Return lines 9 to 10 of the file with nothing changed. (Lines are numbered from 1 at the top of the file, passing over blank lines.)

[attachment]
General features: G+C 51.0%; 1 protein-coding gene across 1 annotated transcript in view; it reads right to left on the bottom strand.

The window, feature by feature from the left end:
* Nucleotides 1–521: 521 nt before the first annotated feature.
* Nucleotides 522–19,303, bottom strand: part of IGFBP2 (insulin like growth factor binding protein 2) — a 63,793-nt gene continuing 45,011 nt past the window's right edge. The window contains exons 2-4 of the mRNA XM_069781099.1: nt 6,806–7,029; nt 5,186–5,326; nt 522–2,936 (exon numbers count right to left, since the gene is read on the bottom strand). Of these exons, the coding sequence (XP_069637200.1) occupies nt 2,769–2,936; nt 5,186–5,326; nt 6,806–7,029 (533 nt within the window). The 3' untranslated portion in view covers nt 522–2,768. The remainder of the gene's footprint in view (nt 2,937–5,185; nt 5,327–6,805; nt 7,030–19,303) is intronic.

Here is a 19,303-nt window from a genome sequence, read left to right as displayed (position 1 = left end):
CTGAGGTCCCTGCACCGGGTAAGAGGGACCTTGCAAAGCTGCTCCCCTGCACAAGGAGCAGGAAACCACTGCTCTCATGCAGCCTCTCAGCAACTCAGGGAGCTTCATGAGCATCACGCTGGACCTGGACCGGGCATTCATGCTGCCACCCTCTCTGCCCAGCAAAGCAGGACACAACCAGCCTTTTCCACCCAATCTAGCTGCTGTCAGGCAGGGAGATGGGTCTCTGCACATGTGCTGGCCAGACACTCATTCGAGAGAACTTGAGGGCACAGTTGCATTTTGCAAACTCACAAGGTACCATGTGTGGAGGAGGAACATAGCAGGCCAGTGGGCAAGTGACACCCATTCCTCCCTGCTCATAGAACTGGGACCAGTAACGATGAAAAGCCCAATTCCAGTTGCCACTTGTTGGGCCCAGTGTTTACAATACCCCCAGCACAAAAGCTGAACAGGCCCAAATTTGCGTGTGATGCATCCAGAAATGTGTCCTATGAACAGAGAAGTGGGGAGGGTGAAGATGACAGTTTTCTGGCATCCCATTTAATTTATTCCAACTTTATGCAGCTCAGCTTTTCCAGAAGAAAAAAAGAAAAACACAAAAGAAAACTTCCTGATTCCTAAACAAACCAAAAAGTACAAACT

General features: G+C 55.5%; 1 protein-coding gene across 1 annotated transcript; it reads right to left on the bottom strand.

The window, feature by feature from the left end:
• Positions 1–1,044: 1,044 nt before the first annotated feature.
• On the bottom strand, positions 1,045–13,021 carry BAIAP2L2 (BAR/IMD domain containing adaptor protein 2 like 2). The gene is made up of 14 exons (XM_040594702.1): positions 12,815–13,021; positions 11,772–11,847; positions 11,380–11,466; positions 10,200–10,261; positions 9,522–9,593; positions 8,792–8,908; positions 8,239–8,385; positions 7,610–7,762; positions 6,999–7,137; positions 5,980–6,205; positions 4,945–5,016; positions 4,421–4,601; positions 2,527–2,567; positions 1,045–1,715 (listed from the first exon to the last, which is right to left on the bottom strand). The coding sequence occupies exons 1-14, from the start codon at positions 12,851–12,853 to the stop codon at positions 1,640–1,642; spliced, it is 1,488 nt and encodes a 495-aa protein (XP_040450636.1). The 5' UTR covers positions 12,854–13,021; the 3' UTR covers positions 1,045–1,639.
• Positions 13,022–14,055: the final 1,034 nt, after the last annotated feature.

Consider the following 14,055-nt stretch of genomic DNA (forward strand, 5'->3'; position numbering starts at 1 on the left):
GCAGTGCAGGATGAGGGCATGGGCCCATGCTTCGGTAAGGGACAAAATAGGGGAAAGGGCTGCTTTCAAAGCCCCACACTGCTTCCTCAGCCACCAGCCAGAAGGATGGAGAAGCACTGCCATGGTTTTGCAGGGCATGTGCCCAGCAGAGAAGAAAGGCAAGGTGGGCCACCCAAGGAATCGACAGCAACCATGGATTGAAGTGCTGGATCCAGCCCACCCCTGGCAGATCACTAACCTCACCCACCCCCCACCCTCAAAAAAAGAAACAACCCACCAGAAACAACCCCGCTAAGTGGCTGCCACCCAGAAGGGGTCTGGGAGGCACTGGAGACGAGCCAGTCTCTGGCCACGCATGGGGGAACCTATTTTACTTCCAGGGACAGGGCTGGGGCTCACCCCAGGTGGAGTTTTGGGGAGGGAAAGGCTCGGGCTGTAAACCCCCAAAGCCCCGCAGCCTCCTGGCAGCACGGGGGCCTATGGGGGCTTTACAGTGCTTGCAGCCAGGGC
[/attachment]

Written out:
• Positions 1–1,044: 1,044 nt before the first annotated feature.
• On the bottom strand, positions 1,045–13,021 carry BAIAP2L2 (BAR/IMD domain containing adaptor protein 2 like 2). The gene is made up of 14 exons (XM_040594702.1): positions 12,815–13,021; positions 11,772–11,847; positions 11,380–11,466; positions 10,200–10,261; positions 9,522–9,593; positions 8,792–8,908; positions 8,239–8,385; positions 7,610–7,762; positions 6,999–7,137; positions 5,980–6,205; positions 4,945–5,016; positions 4,421–4,601; positions 2,527–2,567; positions 1,045–1,715 (listed from the first exon to the last, which is right to left on the bottom strand). The coding sequence occupies exons 1-14, from the start codon at positions 12,851–12,853 to the stop codon at positions 1,640–1,642; spliced, it is 1,488 nt and encodes a 495-aa protein (XP_040450636.1). The 5' UTR covers positions 12,854–13,021; the 3' UTR covers positions 1,045–1,639.